Partial-thickness burn

A partial-thickness burn damages the deeper layer of the skin. It can be quite painful and at high risk for infection. If the burn covers more than 10% of the body, the individual might go into a state of shock due to the loss of fluids from the site of the burn.

Even though the burn affects a deeper layer of skin, it does not damage the bone or muscle. A partial-thickness burn that is more than 2-3 inches wide must be cared for by a doctor while smaller burns can be managed at home.

What are the possible causes?

A partial-thickness burn can be brought about by the following:

  • Overexposure to the sun
  • Direct contact with flames
  • Contact with hot objects such as a skillet, kettle or iron
  • Exposure to steam or hot liquids
  • Contact with electricity
  • Exposure to strong chemicals as well as kerosene or burning gasoline
    Partial-thickness burn

    In most cases, the affected skin is brightly red along with one or several blisters.

What are the characteristics?

In most cases, the affected skin is brightly red along with one or several blisters. These blisters typically turn white in appearance and might even break open and seep fluid which makes the skin appear wet.

The site might also look mottled with some sites redder than the others. Generally, the burn can be quite painful with some degree of swelling. As for large-sized burns, it can be accompanied by a headache or nausea.

Management of a partial-thickness burn

The objective of management for a partial-thickness burn is alleviating the pain and lowering the risk for infection.

Generally, a partial-thickness burn is managed with the following measures:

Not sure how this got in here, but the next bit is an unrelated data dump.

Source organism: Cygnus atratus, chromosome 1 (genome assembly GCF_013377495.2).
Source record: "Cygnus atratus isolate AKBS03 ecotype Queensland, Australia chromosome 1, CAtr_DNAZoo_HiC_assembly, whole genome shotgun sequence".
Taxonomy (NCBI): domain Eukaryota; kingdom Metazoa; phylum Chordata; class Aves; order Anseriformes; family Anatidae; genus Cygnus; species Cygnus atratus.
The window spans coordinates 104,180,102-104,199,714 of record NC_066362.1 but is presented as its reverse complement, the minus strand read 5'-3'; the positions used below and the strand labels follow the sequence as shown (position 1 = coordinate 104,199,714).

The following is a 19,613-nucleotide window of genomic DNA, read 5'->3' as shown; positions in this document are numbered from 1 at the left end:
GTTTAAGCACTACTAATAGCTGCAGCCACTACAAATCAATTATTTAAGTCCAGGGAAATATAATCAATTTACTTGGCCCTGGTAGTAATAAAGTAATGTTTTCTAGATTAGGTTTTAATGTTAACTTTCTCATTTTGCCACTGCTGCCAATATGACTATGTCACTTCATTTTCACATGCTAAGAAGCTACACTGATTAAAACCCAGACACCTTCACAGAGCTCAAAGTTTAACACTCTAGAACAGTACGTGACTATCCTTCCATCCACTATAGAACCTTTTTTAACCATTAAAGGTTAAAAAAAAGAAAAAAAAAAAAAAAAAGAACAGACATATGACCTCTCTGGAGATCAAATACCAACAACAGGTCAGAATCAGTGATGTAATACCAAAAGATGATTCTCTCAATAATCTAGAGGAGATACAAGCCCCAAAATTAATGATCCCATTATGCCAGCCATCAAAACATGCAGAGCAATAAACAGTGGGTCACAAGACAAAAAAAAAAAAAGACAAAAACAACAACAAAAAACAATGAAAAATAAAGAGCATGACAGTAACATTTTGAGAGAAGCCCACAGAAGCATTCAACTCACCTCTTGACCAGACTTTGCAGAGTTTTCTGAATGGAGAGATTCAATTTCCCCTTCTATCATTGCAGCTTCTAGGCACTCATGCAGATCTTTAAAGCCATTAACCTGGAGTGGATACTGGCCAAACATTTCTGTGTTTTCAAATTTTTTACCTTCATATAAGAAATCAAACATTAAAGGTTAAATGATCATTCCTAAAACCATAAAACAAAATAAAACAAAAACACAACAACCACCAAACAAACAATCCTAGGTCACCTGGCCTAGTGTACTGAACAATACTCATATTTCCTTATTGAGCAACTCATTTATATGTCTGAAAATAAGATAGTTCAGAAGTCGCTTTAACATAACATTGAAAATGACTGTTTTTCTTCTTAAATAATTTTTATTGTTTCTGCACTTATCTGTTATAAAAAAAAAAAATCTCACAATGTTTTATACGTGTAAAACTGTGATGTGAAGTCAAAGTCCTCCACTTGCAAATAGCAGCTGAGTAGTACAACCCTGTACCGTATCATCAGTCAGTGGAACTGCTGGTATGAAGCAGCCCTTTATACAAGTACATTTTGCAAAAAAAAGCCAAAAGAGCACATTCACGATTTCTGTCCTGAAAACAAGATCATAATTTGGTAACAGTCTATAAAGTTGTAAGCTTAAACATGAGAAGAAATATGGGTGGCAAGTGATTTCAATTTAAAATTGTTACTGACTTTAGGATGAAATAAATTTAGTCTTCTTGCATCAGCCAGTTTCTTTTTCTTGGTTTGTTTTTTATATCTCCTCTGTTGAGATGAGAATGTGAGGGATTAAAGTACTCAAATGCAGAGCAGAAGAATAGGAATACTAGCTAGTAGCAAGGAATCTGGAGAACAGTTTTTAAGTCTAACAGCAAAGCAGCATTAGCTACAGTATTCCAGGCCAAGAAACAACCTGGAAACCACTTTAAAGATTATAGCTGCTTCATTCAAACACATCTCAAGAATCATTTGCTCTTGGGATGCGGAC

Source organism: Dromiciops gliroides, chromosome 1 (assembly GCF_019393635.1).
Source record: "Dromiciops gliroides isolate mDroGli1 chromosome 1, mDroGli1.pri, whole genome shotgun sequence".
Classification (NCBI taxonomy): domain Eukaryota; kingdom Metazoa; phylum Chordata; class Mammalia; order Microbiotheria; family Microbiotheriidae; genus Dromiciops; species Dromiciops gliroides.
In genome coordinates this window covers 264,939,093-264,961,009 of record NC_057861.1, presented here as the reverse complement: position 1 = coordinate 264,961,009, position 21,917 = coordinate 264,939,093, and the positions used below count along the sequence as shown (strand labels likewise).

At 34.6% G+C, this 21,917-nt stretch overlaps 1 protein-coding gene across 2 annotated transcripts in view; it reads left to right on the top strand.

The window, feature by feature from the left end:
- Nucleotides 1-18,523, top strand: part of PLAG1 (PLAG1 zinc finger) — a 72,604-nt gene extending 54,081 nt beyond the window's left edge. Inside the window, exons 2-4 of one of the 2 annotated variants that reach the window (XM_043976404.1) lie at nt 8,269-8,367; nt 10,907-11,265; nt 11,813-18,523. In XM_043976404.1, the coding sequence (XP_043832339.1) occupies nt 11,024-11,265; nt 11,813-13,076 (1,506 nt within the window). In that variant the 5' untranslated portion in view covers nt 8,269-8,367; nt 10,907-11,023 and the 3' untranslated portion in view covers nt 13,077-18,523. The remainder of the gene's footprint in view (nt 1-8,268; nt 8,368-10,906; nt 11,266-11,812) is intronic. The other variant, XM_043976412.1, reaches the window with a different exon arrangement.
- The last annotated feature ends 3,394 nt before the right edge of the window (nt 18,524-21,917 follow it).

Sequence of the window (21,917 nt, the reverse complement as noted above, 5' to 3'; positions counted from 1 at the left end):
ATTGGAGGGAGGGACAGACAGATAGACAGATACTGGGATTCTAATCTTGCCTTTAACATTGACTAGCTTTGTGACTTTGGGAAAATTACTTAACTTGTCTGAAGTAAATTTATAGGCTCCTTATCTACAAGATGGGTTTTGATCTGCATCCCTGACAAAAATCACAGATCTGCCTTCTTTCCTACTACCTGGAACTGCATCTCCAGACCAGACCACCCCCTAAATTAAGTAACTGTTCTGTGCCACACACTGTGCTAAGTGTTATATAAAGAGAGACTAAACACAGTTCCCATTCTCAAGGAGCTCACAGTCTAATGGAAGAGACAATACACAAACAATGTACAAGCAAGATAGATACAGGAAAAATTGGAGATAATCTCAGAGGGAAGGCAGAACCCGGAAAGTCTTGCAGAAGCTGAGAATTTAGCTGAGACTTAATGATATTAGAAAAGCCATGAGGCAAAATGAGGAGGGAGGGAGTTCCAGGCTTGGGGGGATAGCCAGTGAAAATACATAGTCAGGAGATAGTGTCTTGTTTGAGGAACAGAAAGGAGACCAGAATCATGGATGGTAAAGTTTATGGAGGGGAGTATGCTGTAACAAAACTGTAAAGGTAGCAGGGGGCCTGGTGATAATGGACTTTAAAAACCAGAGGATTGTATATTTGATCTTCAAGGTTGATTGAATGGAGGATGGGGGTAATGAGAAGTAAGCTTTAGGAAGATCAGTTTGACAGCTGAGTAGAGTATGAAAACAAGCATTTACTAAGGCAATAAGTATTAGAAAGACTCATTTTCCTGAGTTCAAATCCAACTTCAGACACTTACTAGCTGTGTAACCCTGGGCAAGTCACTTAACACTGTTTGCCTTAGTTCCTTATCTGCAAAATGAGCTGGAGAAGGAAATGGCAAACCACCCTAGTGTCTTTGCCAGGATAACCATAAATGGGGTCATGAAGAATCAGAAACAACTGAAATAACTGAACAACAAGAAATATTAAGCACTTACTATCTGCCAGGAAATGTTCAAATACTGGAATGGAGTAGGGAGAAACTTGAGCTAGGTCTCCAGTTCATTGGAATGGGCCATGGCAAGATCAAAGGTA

• There is no need to protect the site of the burn or the blisters unless fabrics or something is rubbing on them. If there is a need to wrap the blisters, use a dry, slack bandage. Just ensure that the adhesive will not get in contact with the burn. In addition, avoid using clothes or footwear or engage in activities that can rub on or aggravate the blisters until they completely heal.
  • Do not apply butter, grease, petroleum jelly or other home remedies on the burn since they disrupt with normal healing and might increase the risk for infection.
  • Provide pain medications such as ibuprofen or aspirin to lessen the pain and puffiness as well as the pain.
  • The affected limb must be raised higher than the level of the heart during the initial 1-2 days to help reduce the swelling and pain.

For burns that are wider than 2-3 inches or on the feet, hands, face, buttocks, groin or big joint such as the shoulder or knee, a doctor must be seen.

More Information / Disclaimer

The information posted on this page on a partial-thickness burn is for learning purposes only. Learn to recognize the signs and how it is treated by taking a standard first aid course with Vancouver First Aid.



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